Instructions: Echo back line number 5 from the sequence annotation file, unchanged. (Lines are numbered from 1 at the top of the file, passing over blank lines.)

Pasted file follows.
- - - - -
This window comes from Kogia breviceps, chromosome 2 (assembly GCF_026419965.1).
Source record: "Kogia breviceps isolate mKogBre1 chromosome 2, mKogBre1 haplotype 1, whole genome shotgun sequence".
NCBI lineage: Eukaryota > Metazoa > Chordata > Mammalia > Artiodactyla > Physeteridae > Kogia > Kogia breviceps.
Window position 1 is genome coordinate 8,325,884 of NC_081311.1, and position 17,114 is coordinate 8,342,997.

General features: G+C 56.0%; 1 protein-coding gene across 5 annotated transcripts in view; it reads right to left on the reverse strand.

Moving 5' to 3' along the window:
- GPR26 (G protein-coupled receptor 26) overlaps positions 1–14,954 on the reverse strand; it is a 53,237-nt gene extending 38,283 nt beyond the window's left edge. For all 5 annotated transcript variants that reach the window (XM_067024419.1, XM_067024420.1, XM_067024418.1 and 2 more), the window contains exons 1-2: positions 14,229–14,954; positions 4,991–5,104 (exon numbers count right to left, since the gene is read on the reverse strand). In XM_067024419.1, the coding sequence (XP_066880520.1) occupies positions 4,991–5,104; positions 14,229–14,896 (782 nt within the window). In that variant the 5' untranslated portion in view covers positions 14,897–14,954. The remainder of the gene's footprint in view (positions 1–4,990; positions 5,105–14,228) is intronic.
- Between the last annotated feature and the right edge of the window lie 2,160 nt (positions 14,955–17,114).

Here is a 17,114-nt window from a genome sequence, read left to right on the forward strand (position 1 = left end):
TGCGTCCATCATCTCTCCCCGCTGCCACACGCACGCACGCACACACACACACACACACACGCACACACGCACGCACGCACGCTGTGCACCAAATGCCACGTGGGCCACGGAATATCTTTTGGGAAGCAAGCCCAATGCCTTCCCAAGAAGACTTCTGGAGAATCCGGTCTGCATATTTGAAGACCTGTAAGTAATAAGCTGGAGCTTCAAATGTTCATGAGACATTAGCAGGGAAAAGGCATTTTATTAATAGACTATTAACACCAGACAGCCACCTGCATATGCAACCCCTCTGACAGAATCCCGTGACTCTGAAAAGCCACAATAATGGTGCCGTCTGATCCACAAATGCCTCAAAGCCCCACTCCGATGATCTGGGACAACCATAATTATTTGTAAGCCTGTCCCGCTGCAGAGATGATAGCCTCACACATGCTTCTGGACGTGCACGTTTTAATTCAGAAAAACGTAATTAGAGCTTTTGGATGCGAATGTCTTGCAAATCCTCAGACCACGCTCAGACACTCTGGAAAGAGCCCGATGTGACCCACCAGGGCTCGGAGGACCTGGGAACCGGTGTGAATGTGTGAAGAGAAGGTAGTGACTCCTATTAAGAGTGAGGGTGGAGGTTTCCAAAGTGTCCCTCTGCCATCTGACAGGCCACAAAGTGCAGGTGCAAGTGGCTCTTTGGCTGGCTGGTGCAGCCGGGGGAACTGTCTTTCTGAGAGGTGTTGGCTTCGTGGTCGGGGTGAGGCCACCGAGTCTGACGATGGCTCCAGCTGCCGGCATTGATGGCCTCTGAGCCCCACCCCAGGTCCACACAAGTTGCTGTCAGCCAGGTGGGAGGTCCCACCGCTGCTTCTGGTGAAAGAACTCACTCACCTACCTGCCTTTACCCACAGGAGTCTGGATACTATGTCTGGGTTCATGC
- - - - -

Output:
General features: G+C 56.0%; 1 protein-coding gene across 5 annotated transcripts in view; it reads right to left on the reverse strand.